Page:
10. Jan 20, 2016 #9
    I guess it doesn't really matter who's perpective we take, the particle or myself, is our length proportionally equal before and after that particle moved in CERN?
    Thanks
     
  11. Jan 20, 2016 #10
    Thanks for your answer, I understand that the recorded traveled distance would permanently show less distance traveled, but would the length of the clock and odometer themselves be contracted permanently from the perpective of an observer at rest, after the event once the odometer and clock stop moving?
     
  12. Jan 20, 2016 #11

    PAllen

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    I already answered that. No, they would not (under idealized assumptions). However, neither would the tick on the clock or a metronome interval be altered once they were mutually at rest again. The behavior to time and space is completely symmetric as long as you compare like with like.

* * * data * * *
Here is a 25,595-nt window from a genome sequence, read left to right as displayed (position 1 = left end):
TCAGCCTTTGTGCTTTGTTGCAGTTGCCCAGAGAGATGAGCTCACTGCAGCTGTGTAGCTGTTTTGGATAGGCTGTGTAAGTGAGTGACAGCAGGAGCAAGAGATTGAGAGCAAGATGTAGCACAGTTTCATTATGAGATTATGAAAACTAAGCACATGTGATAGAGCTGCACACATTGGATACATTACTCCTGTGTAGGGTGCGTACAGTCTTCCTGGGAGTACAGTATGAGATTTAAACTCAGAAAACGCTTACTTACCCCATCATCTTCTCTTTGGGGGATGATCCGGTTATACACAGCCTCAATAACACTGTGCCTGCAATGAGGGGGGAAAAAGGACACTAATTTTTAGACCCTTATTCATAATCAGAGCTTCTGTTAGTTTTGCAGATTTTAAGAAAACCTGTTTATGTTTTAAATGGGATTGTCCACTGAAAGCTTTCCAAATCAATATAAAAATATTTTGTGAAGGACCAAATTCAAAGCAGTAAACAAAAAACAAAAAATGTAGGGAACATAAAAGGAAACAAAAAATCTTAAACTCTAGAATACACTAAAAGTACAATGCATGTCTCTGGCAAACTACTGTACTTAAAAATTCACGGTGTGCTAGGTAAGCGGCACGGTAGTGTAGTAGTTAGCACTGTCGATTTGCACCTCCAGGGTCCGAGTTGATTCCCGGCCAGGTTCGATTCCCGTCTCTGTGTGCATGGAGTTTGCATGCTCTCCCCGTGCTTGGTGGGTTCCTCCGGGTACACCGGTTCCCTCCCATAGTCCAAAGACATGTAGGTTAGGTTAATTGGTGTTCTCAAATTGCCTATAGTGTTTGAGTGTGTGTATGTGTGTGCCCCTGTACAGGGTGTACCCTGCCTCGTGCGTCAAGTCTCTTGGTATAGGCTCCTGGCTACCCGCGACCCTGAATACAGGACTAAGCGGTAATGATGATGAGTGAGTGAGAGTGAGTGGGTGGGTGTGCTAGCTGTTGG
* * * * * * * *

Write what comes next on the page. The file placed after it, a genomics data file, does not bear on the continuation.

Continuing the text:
13. Jan 20, 2016 #12

    Orodruin

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    There is no such thing as "stop moving". This would imply that there is an objective absolute rest frame, which there is not. Lorentz contraction is not about something which physically happens to an object (the amount of contraction depends on the observer).
     
  14. Jan 20, 2016 #13
    Sorry about that let me rephrase:
    Once the odometer and clock are in the same rest frame as the "observer at rest"
     
  15. Jan 20, 2016 #14
    Thanks for your answer, would you be able to explain why? Or provide some proof of that statement?
    Thx
     
  16. Jan 21, 2016 #15

    Orodruin

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    But again this is the point - there is no observer who is objectively at rest, so you cannot use it as a qualifier. Two observers moving at different velocities will find an object to have different lengths. This is not about something which happens to the object, it is a result of how different observers percieve space and time.